Socialism is a range of economic and social systems characterised by social ownership and workers' self-management of the means of production[10] as well as the political theories and movements associated with them.[11] Social ownership may refer to forms of public, collective or cooperative ownership, or to citizen ownership of equity.[12] There are many varieties of socialism and there is no single definition encapsulating all of them,[13] though social ownership is the common element shared by its various forms.[5][14][15]

Socialist economic systems can be divided into non-market and market forms.[16] Non-market socialism involves the substitution of factor markets and money with engineering and technical criteria based on calculation performed in-kind, thereby producing an economic mechanism that functions according to different economic laws from those of capitalism. Non-market socialism aims to circumvent the inefficiencies and crises traditionally associated with capital accumulation and the profit system.[25] By contrast, market socialism retains the use of monetary prices, factor markets and in some cases the profit motive, with respect to the operation of socially owned enterprises and the allocation of capital goods between them. Profits generated by these firms would be controlled directly by the workforce of each firm, or accrue to society at large in the form of a social dividend.[26][27][28] The socialist calculation debate discusses the feasibility and methods of resource allocation for a socialist system.

The socialist political movement includes a set of political philosophies that originated in the revolutionary movements of the mid-to-late 18th century and out of concern for the social problems that were associated with capitalism.[13] In addition to the debate over markets and planning, the varieties of socialism differ in their form of social ownership, how management is to be organised within productive institutions and the role of the state in constructing socialism.[2][13] Core dichotomies include reformism versus revolutionary socialism and state socialism versus libertarian socialism. Socialist politics has been both centralist and decentralised; internationalist and nationalist in orientation; organised through political parties and opposed to party politics; at times overlapping with trade unions and at other times independent ofand critical ofunions; and present in both industrialised and developing countries.[29] While all tendencies of socialism consider themselves democratic, the term "democratic socialism" is often used to highlight its advocates' high value for democratic processes in the economy and democratic political systems,[30] usually to draw contrast to tendencies that may be perceived to be undemocratic in their approach. Democratic socialism is frequently used to draw contrast to the political system of the Soviet Union, which critics argue operated in an authoritarian fashion.[31][32][33]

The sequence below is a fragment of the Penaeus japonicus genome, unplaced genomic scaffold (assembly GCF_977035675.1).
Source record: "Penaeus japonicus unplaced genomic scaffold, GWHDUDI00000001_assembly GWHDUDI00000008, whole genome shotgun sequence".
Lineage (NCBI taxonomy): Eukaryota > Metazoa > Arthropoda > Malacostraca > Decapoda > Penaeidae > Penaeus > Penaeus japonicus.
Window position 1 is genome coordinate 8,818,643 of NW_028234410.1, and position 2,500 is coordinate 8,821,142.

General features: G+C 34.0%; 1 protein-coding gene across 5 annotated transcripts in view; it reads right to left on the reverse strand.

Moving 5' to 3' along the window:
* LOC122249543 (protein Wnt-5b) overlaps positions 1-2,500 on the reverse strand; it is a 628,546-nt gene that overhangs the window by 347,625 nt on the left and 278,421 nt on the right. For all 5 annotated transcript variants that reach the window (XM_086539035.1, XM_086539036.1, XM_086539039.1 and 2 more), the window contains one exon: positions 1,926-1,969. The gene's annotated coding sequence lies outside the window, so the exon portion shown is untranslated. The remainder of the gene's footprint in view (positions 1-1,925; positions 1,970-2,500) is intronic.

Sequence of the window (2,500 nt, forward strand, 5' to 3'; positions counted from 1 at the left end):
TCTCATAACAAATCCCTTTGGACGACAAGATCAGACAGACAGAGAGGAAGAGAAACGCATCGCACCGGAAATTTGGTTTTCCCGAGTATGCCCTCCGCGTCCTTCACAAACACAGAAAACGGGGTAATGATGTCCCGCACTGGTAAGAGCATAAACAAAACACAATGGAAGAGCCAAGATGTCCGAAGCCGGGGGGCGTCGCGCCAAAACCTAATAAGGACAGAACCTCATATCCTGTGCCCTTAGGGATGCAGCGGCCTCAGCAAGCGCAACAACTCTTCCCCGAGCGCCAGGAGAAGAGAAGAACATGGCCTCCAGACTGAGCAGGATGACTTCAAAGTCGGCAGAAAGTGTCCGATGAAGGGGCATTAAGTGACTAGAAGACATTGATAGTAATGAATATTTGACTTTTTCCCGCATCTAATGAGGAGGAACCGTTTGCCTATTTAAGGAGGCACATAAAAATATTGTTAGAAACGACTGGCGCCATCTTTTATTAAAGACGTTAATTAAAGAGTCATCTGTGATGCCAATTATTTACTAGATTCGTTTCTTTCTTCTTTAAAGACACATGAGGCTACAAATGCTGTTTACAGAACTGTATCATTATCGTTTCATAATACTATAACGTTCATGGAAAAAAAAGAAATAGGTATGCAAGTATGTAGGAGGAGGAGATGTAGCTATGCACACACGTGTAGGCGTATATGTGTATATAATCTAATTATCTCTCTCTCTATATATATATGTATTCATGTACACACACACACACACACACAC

By the late 19th century, after the work of Karl Marx and his collaborator Friedrich Engels, socialism had come to signify opposition to capitalism and advocacy for a post-capitalist system based on some form of social ownership of the means of production.[34][35] By the 1920s, social democracy and communism had become the two dominant political tendencies within the international socialist movement.[36] By this time, socialism emerged as "the most influential secular movement of the twentieth century, worldwide. It is a political ideology (or world view), a wide and divided political movement"[37] and while the emergence of the Soviet Union as the world's first nominally socialist state led to socialism's widespread association with the Soviet economic model, some economists and intellectuals argued that in practice the model functioned as a form of state capitalism[38][39][40] or a non-planned administrative or command economy.[41][42] Socialist parties and ideas remain a political force with varying degrees of power and influence on all continents, heading national governments in many countries around the world. Today, some socialists have also adopted the causes of other social movements, such as environmentalism, feminism and progressivism.[43]


For Andrew Vincent, "[t]he word ‘socialism’ finds its root in the Latin sociare, which means to combine or to share. The related, more technical term in Roman and then medieval law was societas. This latter word could mean companionship and fellowship as well as the more legalistic idea of a consensual contract between freemen".[44]

The term "socialism" was created by Henri de Saint-Simon, one of the founders of what would later be labelled "utopian socialism". Simon coined the term as a contrast to the liberal doctrine of "individualism", which stressed that people act or should act as if they are in isolation from one another.[45] The original "utopian" socialists condemned liberal individualism for failing to address social concerns during the industrial revolution, including poverty, social oppression and gross inequalities in wealth, thus viewing liberal individualism as degenerating society into supporting selfish egoism that harmed community life through promoting a society based on competition.[45] They presented socialism as an alternative to liberal individualism based on the shared ownership of resources, although their proposals for socialism differed significantly. Saint-Simon proposed economic planning, scientific administration and the application of modern scientific advancements to the organisation of society. By contrast, Robert Owen proposed the organisation of production and ownership in cooperatives.[45][46]

The term "socialism" is also attributed to Pierre Leroux[47] and to Marie Roch Louis Reybaud in France; and in Britain to Robert Owen in 1827, father of the cooperative movement.[48][49]